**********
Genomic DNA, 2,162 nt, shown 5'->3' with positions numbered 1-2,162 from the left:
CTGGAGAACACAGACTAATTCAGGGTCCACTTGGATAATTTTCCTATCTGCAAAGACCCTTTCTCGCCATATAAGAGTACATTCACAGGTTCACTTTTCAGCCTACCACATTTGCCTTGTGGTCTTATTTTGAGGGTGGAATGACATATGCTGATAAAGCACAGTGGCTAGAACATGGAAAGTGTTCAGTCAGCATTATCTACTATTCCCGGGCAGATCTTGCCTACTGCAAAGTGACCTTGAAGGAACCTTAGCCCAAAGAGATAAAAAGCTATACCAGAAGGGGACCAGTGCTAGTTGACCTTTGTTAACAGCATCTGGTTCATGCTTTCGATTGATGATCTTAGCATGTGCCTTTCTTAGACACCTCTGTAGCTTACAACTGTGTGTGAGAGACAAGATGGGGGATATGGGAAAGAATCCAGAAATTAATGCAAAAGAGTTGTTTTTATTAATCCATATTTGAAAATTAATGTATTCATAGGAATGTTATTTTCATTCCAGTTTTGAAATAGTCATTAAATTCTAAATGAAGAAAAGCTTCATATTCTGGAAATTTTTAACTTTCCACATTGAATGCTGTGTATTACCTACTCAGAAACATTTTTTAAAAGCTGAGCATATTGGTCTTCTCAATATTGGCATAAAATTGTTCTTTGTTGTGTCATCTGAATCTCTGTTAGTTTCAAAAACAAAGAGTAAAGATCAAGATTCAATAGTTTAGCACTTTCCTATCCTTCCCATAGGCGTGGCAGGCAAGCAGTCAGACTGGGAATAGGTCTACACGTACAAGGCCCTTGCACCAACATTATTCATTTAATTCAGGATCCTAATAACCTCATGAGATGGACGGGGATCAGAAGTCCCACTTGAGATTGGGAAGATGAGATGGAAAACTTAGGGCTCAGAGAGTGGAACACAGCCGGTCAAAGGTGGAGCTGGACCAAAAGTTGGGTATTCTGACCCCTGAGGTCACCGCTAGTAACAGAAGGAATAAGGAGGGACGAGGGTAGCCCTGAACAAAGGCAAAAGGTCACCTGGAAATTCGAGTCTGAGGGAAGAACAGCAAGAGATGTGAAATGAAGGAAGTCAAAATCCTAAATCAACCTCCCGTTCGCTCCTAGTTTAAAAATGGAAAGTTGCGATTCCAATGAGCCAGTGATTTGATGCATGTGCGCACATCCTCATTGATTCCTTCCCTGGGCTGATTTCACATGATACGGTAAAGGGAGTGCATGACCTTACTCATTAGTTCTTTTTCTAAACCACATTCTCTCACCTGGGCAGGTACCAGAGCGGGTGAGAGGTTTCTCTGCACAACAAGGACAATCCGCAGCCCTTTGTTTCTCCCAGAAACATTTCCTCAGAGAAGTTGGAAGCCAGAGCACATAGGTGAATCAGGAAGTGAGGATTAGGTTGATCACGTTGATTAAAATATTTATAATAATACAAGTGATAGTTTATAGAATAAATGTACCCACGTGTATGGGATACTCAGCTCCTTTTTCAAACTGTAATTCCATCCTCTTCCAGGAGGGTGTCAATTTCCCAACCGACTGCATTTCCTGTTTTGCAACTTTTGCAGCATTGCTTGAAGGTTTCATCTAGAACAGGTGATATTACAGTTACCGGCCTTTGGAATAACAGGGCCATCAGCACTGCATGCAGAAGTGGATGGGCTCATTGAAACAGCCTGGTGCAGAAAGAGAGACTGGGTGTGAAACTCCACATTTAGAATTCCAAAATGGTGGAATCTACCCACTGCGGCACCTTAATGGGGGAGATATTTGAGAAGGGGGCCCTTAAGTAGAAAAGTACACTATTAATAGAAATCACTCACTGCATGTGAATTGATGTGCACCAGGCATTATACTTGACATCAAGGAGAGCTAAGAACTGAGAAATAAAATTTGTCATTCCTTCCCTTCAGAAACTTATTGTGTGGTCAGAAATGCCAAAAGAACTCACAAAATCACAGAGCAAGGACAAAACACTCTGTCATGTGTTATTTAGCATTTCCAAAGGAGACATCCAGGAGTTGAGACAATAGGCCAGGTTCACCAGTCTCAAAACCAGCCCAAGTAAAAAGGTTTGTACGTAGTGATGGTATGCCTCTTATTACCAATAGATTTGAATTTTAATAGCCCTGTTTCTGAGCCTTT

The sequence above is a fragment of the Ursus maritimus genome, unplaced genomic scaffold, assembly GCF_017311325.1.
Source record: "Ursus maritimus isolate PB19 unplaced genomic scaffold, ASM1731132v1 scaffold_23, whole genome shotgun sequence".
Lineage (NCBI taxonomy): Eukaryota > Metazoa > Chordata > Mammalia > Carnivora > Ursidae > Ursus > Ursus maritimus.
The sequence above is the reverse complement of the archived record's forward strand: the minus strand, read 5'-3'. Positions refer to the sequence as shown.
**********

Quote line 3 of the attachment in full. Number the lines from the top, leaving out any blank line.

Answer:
The sequence above is a fragment of the Ursus maritimus genome, unplaced genomic scaffold, assembly GCF_017311325.1.